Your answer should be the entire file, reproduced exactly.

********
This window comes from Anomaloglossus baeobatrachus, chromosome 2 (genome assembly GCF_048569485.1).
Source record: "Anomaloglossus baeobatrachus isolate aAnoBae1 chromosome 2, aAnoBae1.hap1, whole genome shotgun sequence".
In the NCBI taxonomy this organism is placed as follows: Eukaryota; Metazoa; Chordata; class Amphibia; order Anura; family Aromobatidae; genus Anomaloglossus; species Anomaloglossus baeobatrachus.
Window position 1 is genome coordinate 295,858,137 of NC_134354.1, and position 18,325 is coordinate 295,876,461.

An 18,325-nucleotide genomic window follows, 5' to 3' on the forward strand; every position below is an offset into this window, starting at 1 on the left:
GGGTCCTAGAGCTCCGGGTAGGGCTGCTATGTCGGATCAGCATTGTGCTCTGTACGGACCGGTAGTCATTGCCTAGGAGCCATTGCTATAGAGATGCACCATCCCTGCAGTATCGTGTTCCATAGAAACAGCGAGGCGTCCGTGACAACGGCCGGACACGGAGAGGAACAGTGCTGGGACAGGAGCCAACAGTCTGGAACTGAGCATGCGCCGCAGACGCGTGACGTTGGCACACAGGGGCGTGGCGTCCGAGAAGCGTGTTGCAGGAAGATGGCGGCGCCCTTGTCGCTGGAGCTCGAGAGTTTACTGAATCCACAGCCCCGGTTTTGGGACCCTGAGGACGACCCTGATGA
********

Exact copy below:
This window comes from Anomaloglossus baeobatrachus, chromosome 2 (genome assembly GCF_048569485.1).
Source record: "Anomaloglossus baeobatrachus isolate aAnoBae1 chromosome 2, aAnoBae1.hap1, whole genome shotgun sequence".
In the NCBI taxonomy this organism is placed as follows: Eukaryota; Metazoa; Chordata; class Amphibia; order Anura; family Aromobatidae; genus Anomaloglossus; species Anomaloglossus baeobatrachus.
Window position 1 is genome coordinate 295,858,137 of NC_134354.1, and position 18,325 is coordinate 295,876,461.

An 18,325-nucleotide genomic window follows, 5' to 3' on the forward strand; every position below is an offset into this window, starting at 1 on the left:
GGGTCCTAGAGCTCCGGGTAGGGCTGCTATGTCGGATCAGCATTGTGCTCTGTACGGACCGGTAGTCATTGCCTAGGAGCCATTGCTATAGAGATGCACCATCCCTGCAGTATCGTGTTCCATAGAAACAGCGAGGCGTCCGTGACAACGGCCGGACACGGAGAGGAACAGTGCTGGGACAGGAGCCAACAGTCTGGAACTGAGCATGCGCCGCAGACGCGTGACGTTGGCACACAGGGGCGTGGCGTCCGAGAAGCGTGTTGCAGGAAGATGGCGGCGCCCTTGTCGCTGGAGCTCGAGAGTTTACTGAATCCACAGCCCCGGTTTTGGGACCCTGAGGACGACCCTGATGA